Ask Beatriz Rodriguez about anything to do with cybersecurity and she beams with excitement.
Rodriguez, a junior studying cybersecurity in the School of Computer and Cyber Sciences at Augusta University, has always had a great passion for the field. She studied cybersecurity all four years of high school and has always dreamt of pursuing cybersecurity as a career.
Rodriguez started her cybersecurity education at Georgia Military College but made the transfer to Augusta University in 2020. She said there are a lot of cyber opportunities available to students at Augusta University, namely pursuing research, which attracted her to transferring.
“There’s so much you can do in cybersecurity,” Rodriguez said. “You can go to a programming side, an intelligence side. Most of my professors have four to five things they’ve done before coming to Augusta University. It’s been so cool to see the different fields you can go into.”
October is Cybersecurity Awareness Month and the theme this year is “Do Your Part. #BeCyberSmart.” The 2021 theme is meant to empower individuals and organizations to own their role in protecting their part of cyberspace.
Rodriguez has a couple of pieces of advice to help others be cyber smart this month and beyond:
- Something seemingly common sense: Don’t forget to log out of your computer. Working with students as a teaching assistant, she’s seen students not log out, leaving them vulnerable to hacks.
- When it comes to passwords, never reuse them. It’s best to use a unique combination of letters, numbers and symbols.
- Two-factor authentication is great for an extra layer of security.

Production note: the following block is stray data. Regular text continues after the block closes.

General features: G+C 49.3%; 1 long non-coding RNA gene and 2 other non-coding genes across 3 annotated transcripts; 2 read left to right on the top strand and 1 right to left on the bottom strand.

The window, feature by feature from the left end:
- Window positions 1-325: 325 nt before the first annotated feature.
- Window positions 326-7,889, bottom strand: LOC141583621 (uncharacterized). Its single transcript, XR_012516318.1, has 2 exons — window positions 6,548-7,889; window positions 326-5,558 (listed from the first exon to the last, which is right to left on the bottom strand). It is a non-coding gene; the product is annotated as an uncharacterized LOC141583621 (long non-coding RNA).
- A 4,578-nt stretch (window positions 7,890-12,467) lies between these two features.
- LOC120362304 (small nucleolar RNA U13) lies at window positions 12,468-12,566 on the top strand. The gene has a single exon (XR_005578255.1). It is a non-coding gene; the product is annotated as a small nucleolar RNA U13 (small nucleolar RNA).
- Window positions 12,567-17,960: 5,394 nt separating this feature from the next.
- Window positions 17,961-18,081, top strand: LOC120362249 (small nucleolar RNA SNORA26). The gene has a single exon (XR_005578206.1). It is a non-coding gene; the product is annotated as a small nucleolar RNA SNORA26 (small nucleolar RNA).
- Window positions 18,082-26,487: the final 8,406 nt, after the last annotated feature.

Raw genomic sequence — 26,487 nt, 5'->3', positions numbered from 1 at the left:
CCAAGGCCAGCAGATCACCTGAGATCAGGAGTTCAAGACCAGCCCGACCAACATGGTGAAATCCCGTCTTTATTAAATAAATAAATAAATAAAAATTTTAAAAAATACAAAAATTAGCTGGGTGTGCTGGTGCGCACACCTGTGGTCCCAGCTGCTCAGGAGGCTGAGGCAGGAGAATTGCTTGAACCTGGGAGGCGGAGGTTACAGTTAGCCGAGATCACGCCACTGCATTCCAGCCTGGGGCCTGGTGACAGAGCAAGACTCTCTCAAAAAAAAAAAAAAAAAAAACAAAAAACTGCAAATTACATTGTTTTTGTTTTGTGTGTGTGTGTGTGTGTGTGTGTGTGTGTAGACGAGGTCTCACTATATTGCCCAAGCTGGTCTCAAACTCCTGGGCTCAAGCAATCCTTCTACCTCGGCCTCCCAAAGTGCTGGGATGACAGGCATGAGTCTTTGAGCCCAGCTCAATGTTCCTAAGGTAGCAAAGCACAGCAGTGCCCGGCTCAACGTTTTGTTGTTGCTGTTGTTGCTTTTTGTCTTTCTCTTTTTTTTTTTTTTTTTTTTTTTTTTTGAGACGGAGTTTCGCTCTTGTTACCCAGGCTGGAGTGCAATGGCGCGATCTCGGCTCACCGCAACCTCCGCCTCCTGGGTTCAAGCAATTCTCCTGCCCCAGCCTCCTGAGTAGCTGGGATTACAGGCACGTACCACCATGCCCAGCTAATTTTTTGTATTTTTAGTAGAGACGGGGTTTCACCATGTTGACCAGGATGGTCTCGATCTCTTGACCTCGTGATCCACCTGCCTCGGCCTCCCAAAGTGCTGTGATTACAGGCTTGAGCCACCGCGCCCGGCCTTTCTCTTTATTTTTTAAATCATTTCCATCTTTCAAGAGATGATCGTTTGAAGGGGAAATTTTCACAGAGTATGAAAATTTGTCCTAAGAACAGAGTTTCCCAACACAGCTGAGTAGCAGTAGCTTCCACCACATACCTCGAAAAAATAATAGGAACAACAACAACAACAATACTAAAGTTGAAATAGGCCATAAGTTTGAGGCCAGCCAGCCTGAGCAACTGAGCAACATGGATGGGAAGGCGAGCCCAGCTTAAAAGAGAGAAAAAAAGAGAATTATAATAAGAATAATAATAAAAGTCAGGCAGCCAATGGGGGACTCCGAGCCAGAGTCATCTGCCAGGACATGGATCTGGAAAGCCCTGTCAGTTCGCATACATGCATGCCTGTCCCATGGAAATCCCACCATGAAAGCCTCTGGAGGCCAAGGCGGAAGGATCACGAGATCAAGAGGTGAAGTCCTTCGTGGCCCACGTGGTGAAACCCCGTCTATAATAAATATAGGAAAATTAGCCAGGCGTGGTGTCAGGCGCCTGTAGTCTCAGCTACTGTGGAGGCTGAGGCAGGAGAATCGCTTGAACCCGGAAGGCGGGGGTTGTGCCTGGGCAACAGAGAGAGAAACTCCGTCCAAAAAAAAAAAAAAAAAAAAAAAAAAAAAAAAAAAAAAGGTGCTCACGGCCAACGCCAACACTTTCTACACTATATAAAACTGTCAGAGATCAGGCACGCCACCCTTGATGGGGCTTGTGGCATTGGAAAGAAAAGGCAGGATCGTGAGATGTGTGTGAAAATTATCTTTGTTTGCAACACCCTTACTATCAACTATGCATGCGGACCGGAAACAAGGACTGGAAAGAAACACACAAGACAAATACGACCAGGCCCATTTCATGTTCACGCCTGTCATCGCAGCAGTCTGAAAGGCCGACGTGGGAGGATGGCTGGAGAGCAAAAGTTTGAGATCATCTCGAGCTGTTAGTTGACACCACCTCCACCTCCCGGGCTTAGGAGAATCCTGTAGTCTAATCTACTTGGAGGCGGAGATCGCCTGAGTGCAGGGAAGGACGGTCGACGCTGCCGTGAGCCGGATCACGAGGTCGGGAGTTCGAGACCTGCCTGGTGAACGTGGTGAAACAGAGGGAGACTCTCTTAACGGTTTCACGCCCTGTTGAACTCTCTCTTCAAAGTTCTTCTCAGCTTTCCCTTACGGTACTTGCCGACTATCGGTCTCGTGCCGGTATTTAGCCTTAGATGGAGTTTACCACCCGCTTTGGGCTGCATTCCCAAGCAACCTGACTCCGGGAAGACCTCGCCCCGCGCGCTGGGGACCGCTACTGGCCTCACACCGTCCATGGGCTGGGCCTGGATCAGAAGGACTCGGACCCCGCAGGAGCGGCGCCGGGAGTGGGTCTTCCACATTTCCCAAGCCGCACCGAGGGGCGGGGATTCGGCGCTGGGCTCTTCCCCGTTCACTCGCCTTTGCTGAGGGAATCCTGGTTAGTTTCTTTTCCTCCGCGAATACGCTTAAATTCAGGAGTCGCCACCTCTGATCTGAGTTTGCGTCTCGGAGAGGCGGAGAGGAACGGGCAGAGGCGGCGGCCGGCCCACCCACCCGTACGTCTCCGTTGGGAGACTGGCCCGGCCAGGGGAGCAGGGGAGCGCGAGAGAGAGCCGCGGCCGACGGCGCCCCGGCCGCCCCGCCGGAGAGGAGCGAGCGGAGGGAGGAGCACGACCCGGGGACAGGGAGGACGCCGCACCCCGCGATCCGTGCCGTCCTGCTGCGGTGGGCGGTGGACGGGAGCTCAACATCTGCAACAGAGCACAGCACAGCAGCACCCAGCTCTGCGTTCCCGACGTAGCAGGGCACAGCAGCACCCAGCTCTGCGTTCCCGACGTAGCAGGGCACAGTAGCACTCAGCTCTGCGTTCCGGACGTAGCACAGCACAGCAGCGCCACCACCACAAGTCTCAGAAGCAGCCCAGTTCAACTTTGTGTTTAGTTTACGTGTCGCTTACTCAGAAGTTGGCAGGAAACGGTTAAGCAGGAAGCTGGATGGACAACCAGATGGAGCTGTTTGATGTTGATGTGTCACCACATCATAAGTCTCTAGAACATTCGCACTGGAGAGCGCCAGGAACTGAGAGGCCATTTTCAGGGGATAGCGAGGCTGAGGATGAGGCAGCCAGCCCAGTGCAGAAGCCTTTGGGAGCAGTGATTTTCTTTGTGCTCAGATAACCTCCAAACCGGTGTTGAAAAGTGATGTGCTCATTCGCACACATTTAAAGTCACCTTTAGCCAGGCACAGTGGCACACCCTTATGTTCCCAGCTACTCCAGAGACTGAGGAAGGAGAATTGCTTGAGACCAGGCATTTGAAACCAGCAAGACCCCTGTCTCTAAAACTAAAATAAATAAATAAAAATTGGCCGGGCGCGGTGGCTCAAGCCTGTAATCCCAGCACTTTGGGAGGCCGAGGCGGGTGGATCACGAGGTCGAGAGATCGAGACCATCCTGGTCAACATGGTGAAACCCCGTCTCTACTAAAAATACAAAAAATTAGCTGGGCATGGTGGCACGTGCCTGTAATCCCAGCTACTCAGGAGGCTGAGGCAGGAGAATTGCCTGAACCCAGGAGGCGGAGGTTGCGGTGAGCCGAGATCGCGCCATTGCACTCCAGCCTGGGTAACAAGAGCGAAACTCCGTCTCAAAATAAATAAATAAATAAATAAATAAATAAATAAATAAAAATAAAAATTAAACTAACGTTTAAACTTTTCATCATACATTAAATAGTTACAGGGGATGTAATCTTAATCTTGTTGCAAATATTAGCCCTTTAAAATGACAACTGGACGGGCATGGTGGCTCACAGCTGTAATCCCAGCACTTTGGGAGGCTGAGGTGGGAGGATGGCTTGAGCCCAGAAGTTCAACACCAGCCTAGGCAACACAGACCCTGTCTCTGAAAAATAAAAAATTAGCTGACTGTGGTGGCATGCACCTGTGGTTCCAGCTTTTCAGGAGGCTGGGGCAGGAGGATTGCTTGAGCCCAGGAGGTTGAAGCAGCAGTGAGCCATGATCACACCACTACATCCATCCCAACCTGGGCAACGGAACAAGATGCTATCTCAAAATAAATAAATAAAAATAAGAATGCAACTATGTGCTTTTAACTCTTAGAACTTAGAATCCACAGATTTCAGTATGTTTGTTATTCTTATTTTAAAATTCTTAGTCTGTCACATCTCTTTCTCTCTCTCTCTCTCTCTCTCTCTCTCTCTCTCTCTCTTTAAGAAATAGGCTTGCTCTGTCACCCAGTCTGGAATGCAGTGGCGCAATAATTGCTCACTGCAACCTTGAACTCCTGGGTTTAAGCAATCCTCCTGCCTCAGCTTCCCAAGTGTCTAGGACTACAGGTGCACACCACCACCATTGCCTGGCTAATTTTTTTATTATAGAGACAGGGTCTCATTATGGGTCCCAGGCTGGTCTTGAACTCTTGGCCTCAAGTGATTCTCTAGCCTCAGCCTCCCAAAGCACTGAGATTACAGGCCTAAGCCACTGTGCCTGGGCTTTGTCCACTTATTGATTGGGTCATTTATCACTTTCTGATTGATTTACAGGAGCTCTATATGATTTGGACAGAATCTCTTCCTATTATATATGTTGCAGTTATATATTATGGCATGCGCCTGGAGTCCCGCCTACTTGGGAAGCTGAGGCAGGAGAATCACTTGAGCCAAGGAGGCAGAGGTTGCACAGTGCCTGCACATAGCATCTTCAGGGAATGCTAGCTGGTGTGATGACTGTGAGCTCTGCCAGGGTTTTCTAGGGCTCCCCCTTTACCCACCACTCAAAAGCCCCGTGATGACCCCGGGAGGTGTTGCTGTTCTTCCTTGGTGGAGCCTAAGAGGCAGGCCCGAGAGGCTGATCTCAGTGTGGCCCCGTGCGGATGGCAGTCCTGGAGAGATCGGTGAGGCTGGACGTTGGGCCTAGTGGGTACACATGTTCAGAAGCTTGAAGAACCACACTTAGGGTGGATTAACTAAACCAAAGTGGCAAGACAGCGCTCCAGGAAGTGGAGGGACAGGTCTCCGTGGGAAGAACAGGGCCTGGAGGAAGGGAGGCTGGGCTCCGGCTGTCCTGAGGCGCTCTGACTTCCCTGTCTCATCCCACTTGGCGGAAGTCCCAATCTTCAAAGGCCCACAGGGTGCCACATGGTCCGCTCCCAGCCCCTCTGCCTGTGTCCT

Back in 2004, the National Cyber Security Alliance and the U.S. Department of Homeland Security launched Cybersecurity Awareness Month in an effort to help all Americans become more secure online.
Due to the significant gender gap in STEM professions, Rodriguez is proud to be a woman in cybersecurity.
“It means a lot to me. Growing up, I had parents that didn’t really believe that women should pursue STEM professions,” said Rodriguez. “Even now in my major-specific courses, it’s a 5:1 ratio of men to women.”
Rodriguez is working as a research assistant on a data forensics project with Dr. Gokila Dorai, an assistant professor in the School of Computer and Cyber Sciences and fellow woman in STEM. Working on this project with Dorai has solidified that this is the field Rodriguez loves.
Outside of her busy school schedule, in the rare opportunity she has free time, you can find Rodriguez biking and exploring new areas around town.
After graduation, Rodriguez hopes to become an intelligence analyst. It’s always been a fascinating field to her, and goes hand in hand with the data forensics research she’s pursuing.
“I just want to make a difference,” said Rodriguez.